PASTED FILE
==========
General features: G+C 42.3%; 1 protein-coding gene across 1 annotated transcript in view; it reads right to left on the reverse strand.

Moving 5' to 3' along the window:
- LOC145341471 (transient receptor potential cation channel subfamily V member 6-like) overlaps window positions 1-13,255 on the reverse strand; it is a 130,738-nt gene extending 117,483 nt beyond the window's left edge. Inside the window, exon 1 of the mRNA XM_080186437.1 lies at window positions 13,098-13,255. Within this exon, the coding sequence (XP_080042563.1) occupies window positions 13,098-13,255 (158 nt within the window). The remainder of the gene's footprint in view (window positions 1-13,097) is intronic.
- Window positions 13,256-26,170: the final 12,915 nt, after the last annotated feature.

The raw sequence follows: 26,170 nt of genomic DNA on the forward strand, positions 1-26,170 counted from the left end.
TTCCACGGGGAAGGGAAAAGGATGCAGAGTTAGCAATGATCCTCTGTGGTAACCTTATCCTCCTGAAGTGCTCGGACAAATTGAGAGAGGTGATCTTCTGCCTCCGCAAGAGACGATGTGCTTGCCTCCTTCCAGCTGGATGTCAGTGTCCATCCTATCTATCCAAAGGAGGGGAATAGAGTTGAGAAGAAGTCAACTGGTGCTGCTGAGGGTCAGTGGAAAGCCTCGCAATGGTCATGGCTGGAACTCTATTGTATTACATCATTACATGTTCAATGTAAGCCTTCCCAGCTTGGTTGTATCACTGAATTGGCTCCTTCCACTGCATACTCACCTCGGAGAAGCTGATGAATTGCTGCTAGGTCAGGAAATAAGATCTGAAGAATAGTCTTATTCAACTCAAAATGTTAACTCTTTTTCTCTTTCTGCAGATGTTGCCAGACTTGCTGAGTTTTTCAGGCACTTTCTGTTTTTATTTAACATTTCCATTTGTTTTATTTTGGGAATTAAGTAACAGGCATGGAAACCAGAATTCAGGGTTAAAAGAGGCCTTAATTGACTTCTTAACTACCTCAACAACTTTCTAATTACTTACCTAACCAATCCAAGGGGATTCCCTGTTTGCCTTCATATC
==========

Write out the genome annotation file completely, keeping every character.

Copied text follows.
General features: G+C 42.3%; 1 protein-coding gene across 1 annotated transcript in view; it reads right to left on the reverse strand.

Moving 5' to 3' along the window:
- LOC145341471 (transient receptor potential cation channel subfamily V member 6-like) overlaps window positions 1-13,255 on the reverse strand; it is a 130,738-nt gene extending 117,483 nt beyond the window's left edge. Inside the window, exon 1 of the mRNA XM_080186437.1 lies at window positions 13,098-13,255. Within this exon, the coding sequence (XP_080042563.1) occupies window positions 13,098-13,255 (158 nt within the window). The remainder of the gene's footprint in view (window positions 1-13,097) is intronic.
- Window positions 13,256-26,170: the final 12,915 nt, after the last annotated feature.

The raw sequence follows: 26,170 nt of genomic DNA on the forward strand, positions 1-26,170 counted from the left end.
TTCCACGGGGAAGGGAAAAGGATGCAGAGTTAGCAATGATCCTCTGTGGTAACCTTATCCTCCTGAAGTGCTCGGACAAATTGAGAGAGGTGATCTTCTGCCTCCGCAAGAGACGATGTGCTTGCCTCCTTCCAGCTGGATGTCAGTGTCCATCCTATCTATCCAAAGGAGGGGAATAGAGTTGAGAAGAAGTCAACTGGTGCTGCTGAGGGTCAGTGGAAAGCCTCGCAATGGTCATGGCTGGAACTCTATTGTATTACATCATTACATGTTCAATGTAAGCCTTCCCAGCTTGGTTGTATCACTGAATTGGCTCCTTCCACTGCATACTCACCTCGGAGAAGCTGATGAATTGCTGCTAGGTCAGGAAATAAGATCTGAAGAATAGTCTTATTCAACTCAAAATGTTAACTCTTTTTCTCTTTCTGCAGATGTTGCCAGACTTGCTGAGTTTTTCAGGCACTTTCTGTTTTTATTTAACATTTCCATTTGTTTTATTTTGGGAATTAAGTAACAGGCATGGAAACCAGAATTCAGGGTTAAAAGAGGCCTTAATTGACTTCTTAACTACCTCAACAACTTTCTAATTACTTACCTAACCAATCCAAGGGGATTCCCTGTTTGCCTTCATATC